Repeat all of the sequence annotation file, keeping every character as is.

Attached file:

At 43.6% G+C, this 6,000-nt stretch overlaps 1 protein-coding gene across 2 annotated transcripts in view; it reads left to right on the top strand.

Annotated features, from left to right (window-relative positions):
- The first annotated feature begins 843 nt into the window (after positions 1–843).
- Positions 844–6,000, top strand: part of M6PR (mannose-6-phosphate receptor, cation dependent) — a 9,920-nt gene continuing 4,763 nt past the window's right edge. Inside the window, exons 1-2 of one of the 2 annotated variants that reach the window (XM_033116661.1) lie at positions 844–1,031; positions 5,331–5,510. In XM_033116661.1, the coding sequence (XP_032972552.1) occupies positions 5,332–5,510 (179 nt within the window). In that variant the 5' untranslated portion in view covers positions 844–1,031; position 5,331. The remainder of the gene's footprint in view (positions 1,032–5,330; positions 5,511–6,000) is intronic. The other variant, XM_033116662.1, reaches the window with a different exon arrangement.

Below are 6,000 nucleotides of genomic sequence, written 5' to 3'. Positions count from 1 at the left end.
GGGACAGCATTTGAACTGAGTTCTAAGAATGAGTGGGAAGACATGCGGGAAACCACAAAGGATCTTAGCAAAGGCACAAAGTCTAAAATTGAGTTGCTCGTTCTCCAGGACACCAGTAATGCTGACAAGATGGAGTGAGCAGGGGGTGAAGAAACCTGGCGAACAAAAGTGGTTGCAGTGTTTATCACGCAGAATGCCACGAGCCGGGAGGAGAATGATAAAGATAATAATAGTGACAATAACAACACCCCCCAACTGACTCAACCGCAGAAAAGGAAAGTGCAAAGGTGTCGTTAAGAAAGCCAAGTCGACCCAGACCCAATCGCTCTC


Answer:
At 43.6% G+C, this 6,000-nt stretch overlaps 1 protein-coding gene across 2 annotated transcripts in view; it reads left to right on the top strand.

Annotated features, from left to right (window-relative positions):
- The first annotated feature begins 843 nt into the window (after positions 1–843).
- Positions 844–6,000, top strand: part of M6PR (mannose-6-phosphate receptor, cation dependent) — a 9,920-nt gene continuing 4,763 nt past the window's right edge. Inside the window, exons 1-2 of one of the 2 annotated variants that reach the window (XM_033116661.1) lie at positions 844–1,031; positions 5,331–5,510. In XM_033116661.1, the coding sequence (XP_032972552.1) occupies positions 5,332–5,510 (179 nt within the window). In that variant the 5' untranslated portion in view covers positions 844–1,031; position 5,331. The remainder of the gene's footprint in view (positions 1,032–5,330; positions 5,511–6,000) is intronic. The other variant, XM_033116662.1, reaches the window with a different exon arrangement.

Below are 6,000 nucleotides of genomic sequence, written 5' to 3'. Positions count from 1 at the left end.
GGGACAGCATTTGAACTGAGTTCTAAGAATGAGTGGGAAGACATGCGGGAAACCACAAAGGATCTTAGCAAAGGCACAAAGTCTAAAATTGAGTTGCTCGTTCTCCAGGACACCAGTAATGCTGACAAGATGGAGTGAGCAGGGGGTGAAGAAACCTGGCGAACAAAAGTGGTTGCAGTGTTTATCACGCAGAATGCCACGAGCCGGGAGGAGAATGATAAAGATAATAATAGTGACAATAACAACACCCCCCAACTGACTCAACCGCAGAAAAGGAAAGTGCAAAGGTGTCGTTAAGAAAGCCAAGTCGACCCAGACCCAATCGCTCTC